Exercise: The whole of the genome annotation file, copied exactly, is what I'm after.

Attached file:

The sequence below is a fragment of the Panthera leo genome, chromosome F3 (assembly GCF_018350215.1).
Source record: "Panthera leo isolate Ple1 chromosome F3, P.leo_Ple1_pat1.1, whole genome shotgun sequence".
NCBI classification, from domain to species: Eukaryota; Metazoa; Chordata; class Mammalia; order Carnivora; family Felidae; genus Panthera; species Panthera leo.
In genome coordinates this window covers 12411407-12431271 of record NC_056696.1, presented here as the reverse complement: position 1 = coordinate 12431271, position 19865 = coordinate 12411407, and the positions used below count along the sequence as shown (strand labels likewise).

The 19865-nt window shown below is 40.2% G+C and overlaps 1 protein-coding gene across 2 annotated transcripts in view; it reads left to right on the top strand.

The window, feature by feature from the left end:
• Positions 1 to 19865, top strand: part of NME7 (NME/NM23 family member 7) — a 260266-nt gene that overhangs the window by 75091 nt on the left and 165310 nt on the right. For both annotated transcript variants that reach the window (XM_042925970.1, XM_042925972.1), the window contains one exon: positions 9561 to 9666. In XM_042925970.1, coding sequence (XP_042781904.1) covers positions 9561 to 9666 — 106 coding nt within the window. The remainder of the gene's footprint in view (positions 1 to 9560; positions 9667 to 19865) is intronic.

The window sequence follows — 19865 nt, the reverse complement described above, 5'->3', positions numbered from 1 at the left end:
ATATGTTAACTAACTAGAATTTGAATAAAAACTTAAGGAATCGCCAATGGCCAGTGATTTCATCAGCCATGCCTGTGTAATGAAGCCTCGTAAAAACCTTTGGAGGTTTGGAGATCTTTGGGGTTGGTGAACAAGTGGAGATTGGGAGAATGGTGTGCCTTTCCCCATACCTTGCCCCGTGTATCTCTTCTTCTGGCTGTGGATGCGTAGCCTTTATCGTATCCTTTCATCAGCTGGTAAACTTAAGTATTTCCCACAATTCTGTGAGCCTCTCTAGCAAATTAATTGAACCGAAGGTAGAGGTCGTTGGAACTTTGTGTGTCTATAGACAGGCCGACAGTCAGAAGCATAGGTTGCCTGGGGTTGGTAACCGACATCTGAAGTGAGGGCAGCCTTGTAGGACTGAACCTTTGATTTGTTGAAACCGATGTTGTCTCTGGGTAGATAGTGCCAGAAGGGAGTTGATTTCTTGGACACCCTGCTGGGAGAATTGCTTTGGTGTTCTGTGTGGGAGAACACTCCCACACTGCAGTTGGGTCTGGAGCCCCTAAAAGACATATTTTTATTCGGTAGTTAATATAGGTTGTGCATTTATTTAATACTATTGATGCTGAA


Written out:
The sequence below is a fragment of the Panthera leo genome, chromosome F3 (assembly GCF_018350215.1).
Source record: "Panthera leo isolate Ple1 chromosome F3, P.leo_Ple1_pat1.1, whole genome shotgun sequence".
NCBI classification, from domain to species: Eukaryota; Metazoa; Chordata; class Mammalia; order Carnivora; family Felidae; genus Panthera; species Panthera leo.
In genome coordinates this window covers 12411407-12431271 of record NC_056696.1, presented here as the reverse complement: position 1 = coordinate 12431271, position 19865 = coordinate 12411407, and the positions used below count along the sequence as shown (strand labels likewise).

The 19865-nt window shown below is 40.2% G+C and overlaps 1 protein-coding gene across 2 annotated transcripts in view; it reads left to right on the top strand.

The window, feature by feature from the left end:
• Positions 1 to 19865, top strand: part of NME7 (NME/NM23 family member 7) — a 260266-nt gene that overhangs the window by 75091 nt on the left and 165310 nt on the right. For both annotated transcript variants that reach the window (XM_042925970.1, XM_042925972.1), the window contains one exon: positions 9561 to 9666. In XM_042925970.1, coding sequence (XP_042781904.1) covers positions 9561 to 9666 — 106 coding nt within the window. The remainder of the gene's footprint in view (positions 1 to 9560; positions 9667 to 19865) is intronic.

The window sequence follows — 19865 nt, the reverse complement described above, 5'->3', positions numbered from 1 at the left end:
ATATGTTAACTAACTAGAATTTGAATAAAAACTTAAGGAATCGCCAATGGCCAGTGATTTCATCAGCCATGCCTGTGTAATGAAGCCTCGTAAAAACCTTTGGAGGTTTGGAGATCTTTGGGGTTGGTGAACAAGTGGAGATTGGGAGAATGGTGTGCCTTTCCCCATACCTTGCCCCGTGTATCTCTTCTTCTGGCTGTGGATGCGTAGCCTTTATCGTATCCTTTCATCAGCTGGTAAACTTAAGTATTTCCCACAATTCTGTGAGCCTCTCTAGCAAATTAATTGAACCGAAGGTAGAGGTCGTTGGAACTTTGTGTGTCTATAGACAGGCCGACAGTCAGAAGCATAGGTTGCCTGGGGTTGGTAACCGACATCTGAAGTGAGGGCAGCCTTGTAGGACTGAACCTTTGATTTGTTGAAACCGATGTTGTCTCTGGGTAGATAGTGCCAGAAGGGAGTTGATTTCTTGGACACCCTGCTGGGAGAATTGCTTTGGTGTTCTGTGTGGGAGAACACTCCCACACTGCAGTTGGGTCTGGAGCCCCTAAAAGACATATTTTTATTCGGTAGTTAATATAGGTTGTGCATTTATTTAATACTATTGATGCTGAA